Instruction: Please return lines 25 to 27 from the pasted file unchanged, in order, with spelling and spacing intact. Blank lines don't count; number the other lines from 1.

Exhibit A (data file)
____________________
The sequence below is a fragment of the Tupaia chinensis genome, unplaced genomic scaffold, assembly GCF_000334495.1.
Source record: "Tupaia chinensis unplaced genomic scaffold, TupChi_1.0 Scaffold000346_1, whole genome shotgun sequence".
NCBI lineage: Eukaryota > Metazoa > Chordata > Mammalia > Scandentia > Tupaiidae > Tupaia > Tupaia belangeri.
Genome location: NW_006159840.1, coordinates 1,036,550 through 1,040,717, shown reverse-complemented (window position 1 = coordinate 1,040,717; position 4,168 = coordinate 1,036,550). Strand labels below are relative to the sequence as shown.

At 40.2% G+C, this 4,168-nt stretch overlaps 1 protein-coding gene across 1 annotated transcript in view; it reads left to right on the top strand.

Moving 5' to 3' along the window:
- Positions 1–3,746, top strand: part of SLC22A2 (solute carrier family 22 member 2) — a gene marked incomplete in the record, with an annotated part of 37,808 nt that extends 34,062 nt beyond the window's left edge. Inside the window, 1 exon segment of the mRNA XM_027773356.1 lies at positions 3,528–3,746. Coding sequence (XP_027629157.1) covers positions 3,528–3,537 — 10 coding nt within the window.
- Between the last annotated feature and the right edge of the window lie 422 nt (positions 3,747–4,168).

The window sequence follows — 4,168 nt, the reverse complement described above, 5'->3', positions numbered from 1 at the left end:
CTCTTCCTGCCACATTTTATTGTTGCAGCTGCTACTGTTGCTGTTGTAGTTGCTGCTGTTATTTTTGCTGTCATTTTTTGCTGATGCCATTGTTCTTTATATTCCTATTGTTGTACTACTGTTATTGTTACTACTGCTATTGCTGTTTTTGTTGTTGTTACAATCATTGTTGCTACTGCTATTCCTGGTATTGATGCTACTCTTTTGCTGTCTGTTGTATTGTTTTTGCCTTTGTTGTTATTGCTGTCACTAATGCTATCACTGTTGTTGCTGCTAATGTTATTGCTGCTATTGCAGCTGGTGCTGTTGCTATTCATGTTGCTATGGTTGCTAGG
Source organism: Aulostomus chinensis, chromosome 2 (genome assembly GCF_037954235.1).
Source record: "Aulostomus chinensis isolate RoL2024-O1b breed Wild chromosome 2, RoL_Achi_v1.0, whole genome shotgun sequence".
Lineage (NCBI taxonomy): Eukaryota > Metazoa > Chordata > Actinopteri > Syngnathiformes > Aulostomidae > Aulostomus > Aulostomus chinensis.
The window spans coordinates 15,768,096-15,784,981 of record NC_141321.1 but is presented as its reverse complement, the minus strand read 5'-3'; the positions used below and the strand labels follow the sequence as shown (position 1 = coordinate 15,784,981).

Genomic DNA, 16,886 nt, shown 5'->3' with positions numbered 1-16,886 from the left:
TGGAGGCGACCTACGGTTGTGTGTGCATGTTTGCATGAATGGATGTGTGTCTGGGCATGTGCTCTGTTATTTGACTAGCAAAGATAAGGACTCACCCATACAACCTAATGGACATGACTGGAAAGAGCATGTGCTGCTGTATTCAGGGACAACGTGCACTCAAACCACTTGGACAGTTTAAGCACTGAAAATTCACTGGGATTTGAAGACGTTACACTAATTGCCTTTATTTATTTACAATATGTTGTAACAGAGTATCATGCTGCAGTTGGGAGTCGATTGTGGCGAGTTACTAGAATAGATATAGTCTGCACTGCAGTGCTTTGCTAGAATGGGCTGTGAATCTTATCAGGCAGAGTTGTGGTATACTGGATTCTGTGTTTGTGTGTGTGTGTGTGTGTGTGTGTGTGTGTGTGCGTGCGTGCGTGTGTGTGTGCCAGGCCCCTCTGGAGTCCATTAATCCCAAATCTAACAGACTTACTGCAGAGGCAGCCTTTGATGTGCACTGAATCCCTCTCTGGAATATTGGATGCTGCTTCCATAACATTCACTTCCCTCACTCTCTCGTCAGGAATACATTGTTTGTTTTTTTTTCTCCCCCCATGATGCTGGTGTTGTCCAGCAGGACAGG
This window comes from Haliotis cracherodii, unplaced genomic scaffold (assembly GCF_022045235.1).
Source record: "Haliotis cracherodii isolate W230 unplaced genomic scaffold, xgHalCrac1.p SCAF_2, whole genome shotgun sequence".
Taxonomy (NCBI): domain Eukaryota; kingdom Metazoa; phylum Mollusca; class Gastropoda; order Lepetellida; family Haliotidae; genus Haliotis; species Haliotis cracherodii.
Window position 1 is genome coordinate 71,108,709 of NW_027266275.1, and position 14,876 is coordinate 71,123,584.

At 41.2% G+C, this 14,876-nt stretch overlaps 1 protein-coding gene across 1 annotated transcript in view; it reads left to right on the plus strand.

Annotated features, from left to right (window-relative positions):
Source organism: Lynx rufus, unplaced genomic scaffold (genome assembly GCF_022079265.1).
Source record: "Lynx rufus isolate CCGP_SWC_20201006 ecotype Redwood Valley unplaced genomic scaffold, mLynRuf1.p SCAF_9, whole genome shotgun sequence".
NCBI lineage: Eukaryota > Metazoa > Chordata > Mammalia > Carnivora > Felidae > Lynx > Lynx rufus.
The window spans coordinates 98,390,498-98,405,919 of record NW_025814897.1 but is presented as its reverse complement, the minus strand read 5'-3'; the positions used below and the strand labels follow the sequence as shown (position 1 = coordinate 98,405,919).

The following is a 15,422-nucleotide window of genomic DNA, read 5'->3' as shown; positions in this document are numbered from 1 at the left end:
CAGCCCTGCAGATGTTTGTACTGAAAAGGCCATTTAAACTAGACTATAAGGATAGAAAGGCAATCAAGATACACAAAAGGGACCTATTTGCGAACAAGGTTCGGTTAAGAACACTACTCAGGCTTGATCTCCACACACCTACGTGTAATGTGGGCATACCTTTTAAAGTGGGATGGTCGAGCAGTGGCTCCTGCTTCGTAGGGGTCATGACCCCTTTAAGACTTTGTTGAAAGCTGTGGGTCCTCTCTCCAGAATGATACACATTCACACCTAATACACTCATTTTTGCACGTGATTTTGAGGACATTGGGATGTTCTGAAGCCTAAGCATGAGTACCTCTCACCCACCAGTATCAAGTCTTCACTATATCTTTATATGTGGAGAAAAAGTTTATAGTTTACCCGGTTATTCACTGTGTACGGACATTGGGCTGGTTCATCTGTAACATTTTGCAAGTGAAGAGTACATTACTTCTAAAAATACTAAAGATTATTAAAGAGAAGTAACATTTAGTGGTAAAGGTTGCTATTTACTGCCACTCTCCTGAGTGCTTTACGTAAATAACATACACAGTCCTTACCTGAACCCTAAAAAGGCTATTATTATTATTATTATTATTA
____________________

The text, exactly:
NCBI lineage: Eukaryota > Metazoa > Chordata > Mammalia > Carnivora > Felidae > Lynx > Lynx rufus.
The window spans coordinates 98,390,498-98,405,919 of record NW_025814897.1 but is presented as its reverse complement, the minus strand read 5'-3'; the positions used below and the strand labels follow the sequence as shown (position 1 = coordinate 98,405,919).

The following is a 15,422-nucleotide window of genomic DNA, read 5'->3' as shown; positions in this document are numbered from 1 at the left end: